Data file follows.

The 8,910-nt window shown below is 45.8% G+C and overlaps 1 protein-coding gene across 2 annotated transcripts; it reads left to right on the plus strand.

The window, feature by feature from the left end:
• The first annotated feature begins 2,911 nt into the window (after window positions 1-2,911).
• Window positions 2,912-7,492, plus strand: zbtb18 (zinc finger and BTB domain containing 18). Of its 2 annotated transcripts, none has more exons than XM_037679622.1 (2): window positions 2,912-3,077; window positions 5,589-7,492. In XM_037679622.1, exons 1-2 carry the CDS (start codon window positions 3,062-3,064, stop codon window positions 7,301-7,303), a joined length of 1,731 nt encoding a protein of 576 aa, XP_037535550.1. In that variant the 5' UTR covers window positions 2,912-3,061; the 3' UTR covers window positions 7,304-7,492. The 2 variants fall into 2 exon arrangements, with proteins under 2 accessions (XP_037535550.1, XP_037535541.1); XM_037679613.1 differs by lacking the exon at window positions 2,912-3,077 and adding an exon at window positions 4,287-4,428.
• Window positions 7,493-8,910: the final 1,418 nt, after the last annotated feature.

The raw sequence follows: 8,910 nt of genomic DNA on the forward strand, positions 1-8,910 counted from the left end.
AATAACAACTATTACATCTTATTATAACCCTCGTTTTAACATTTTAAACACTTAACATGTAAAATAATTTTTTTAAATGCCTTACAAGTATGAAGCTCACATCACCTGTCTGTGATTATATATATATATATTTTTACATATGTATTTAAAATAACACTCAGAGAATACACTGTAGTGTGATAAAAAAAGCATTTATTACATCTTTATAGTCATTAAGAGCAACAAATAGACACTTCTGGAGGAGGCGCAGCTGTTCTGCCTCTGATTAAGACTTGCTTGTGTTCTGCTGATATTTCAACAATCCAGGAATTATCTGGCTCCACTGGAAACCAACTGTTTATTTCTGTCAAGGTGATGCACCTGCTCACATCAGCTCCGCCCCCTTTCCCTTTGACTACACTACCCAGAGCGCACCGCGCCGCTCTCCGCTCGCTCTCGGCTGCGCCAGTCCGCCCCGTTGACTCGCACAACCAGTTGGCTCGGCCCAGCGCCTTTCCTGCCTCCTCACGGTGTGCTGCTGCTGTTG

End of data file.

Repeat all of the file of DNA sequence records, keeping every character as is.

The 8,910-nt window shown below is 45.8% G+C and overlaps 1 protein-coding gene across 2 annotated transcripts; it reads left to right on the plus strand.

The window, feature by feature from the left end:
• The first annotated feature begins 2,911 nt into the window (after window positions 1-2,911).
• Window positions 2,912-7,492, plus strand: zbtb18 (zinc finger and BTB domain containing 18). Of its 2 annotated transcripts, none has more exons than XM_037679622.1 (2): window positions 2,912-3,077; window positions 5,589-7,492. In XM_037679622.1, exons 1-2 carry the CDS (start codon window positions 3,062-3,064, stop codon window positions 7,301-7,303), a joined length of 1,731 nt encoding a protein of 576 aa, XP_037535550.1. In that variant the 5' UTR covers window positions 2,912-3,061; the 3' UTR covers window positions 7,304-7,492. The 2 variants fall into 2 exon arrangements, with proteins under 2 accessions (XP_037535550.1, XP_037535541.1); XM_037679613.1 differs by lacking the exon at window positions 2,912-3,077 and adding an exon at window positions 4,287-4,428.
• Window positions 7,493-8,910: the final 1,418 nt, after the last annotated feature.

The raw sequence follows: 8,910 nt of genomic DNA on the forward strand, positions 1-8,910 counted from the left end.
AATAACAACTATTACATCTTATTATAACCCTCGTTTTAACATTTTAAACACTTAACATGTAAAATAATTTTTTTAAATGCCTTACAAGTATGAAGCTCACATCACCTGTCTGTGATTATATATATATATATTTTTACATATGTATTTAAAATAACACTCAGAGAATACACTGTAGTGTGATAAAAAAAGCATTTATTACATCTTTATAGTCATTAAGAGCAACAAATAGACACTTCTGGAGGAGGCGCAGCTGTTCTGCCTCTGATTAAGACTTGCTTGTGTTCTGCTGATATTTCAACAATCCAGGAATTATCTGGCTCCACTGGAAACCAACTGTTTATTTCTGTCAAGGTGATGCACCTGCTCACATCAGCTCCGCCCCCTTTCCCTTTGACTACACTACCCAGAGCGCACCGCGCCGCTCTCCGCTCGCTCTCGGCTGCGCCAGTCCGCCCCGTTGACTCGCACAACCAGTTGGCTCGGCCCAGCGCCTTTCCTGCCTCCTCACGGTGTGCTGCTGCTGTTG